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Old 2003-04-12, 17:55   #1
S80780
 
Jan 2003
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Default Palindromic Primes

Hi, all!

When dealing with primes, you often hear about twin primes and the twin prime conjecture. I'd like to know if there is a similar conjecture or even theorem dealing with palindromic primes like e.g. 11, 101, and twin palindromic primes like 13 and 31, 17 and 71 etc. Would it be base-independent?

Benjamin

Some palindrome stuff
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Old 2003-04-13, 02:41   #2
trif
 
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Well, 13 and 31 are 1101 and 11111 in base 2 respectively, so it would certainly be base dependent.
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Old 2003-04-13, 08:34   #3
S80780
 
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Not certainly. What I mean is the infinite amount of such primes. Their values would, of course, vary base dependent.
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Old 2003-04-13, 17:25   #4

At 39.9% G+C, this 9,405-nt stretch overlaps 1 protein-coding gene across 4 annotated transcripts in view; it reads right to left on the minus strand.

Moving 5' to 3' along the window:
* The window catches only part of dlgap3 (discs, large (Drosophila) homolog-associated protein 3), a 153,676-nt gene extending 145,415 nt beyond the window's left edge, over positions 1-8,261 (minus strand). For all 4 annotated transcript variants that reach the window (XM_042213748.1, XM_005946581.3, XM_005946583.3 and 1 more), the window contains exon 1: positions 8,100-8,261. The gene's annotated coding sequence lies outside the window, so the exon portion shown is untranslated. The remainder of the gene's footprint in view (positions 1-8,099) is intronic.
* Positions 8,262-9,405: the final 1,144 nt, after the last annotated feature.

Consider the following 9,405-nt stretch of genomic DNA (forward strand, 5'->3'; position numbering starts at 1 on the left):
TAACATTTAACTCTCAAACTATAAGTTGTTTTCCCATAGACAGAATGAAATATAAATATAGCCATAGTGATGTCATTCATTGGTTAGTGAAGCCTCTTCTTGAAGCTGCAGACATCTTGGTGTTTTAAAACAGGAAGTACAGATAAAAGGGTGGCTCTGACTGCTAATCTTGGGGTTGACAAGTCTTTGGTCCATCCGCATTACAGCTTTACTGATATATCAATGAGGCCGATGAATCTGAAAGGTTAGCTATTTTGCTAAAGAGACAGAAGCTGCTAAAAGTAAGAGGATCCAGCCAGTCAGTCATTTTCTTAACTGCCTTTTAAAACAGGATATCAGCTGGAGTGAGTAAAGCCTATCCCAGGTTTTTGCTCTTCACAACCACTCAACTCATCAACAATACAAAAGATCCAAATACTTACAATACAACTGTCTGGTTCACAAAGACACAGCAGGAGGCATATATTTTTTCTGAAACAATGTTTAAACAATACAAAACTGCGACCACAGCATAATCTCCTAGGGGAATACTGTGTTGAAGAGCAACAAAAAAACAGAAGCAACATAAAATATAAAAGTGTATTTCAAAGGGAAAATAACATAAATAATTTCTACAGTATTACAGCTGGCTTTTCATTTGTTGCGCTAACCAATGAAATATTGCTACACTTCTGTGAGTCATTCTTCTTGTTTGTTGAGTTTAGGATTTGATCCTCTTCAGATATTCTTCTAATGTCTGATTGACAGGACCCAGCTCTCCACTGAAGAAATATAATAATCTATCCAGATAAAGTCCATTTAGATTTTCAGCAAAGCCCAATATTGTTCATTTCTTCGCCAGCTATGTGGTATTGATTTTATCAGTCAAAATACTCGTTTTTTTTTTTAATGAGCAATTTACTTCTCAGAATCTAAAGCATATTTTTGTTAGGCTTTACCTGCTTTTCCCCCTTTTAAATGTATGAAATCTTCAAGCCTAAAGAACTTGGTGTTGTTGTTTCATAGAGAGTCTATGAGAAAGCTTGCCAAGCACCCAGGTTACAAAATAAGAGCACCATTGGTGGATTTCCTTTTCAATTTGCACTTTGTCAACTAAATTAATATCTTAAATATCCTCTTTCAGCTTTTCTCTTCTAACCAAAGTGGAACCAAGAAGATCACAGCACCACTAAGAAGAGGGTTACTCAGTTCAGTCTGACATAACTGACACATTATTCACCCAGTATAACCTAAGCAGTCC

jocelynl
 
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Hi Benjamin,

How about base 2.

11 and 13, 23 and 29, 47 and 61, 191 and 253. And non prime 95 and 125.
There seems to be one in base 2.

formula is x(0)=5
x(n) = x(n-1)*2+1

y(0)=5
y(n)=y(n-1)*2+3

Can anyone extrapolate that when one is not prime then both are not prime?
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Old 2003-04-13, 20:53   #5
jocelynl
 
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After more evaluation,

if one is not prime then the other one can be prime. So far I found no mersenne prime in that chaine.
Can there be a mersenne prime M with
N={1,2,3.....}
P=(2^N*5+2^N-1)
M=2^P-1


Joss
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Old 2003-04-13, 23:49   #6
S80780
 
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For another question I just found an answer on Chris Caldwell's PrimeGlossary: do all palindromic primes have a p^n number of digits? - No!
For base-10, I tested it up to 2^31 - 1, which gave 1, 2, 3, 5 and 7 digits.
For twin palindromic primes (BTW, I think 'palindromic prime pair' could be a better name to avoid confusion with palindromic primes that are also prime twins, besides it's a nice anaphora.:)) this isn't the case, either. Counter example: 1009 and 9001.

Benjamin

P.S.: If I got it right, in Chris Caldwell's PrimeGlossary, they are called 'invertable primes'.
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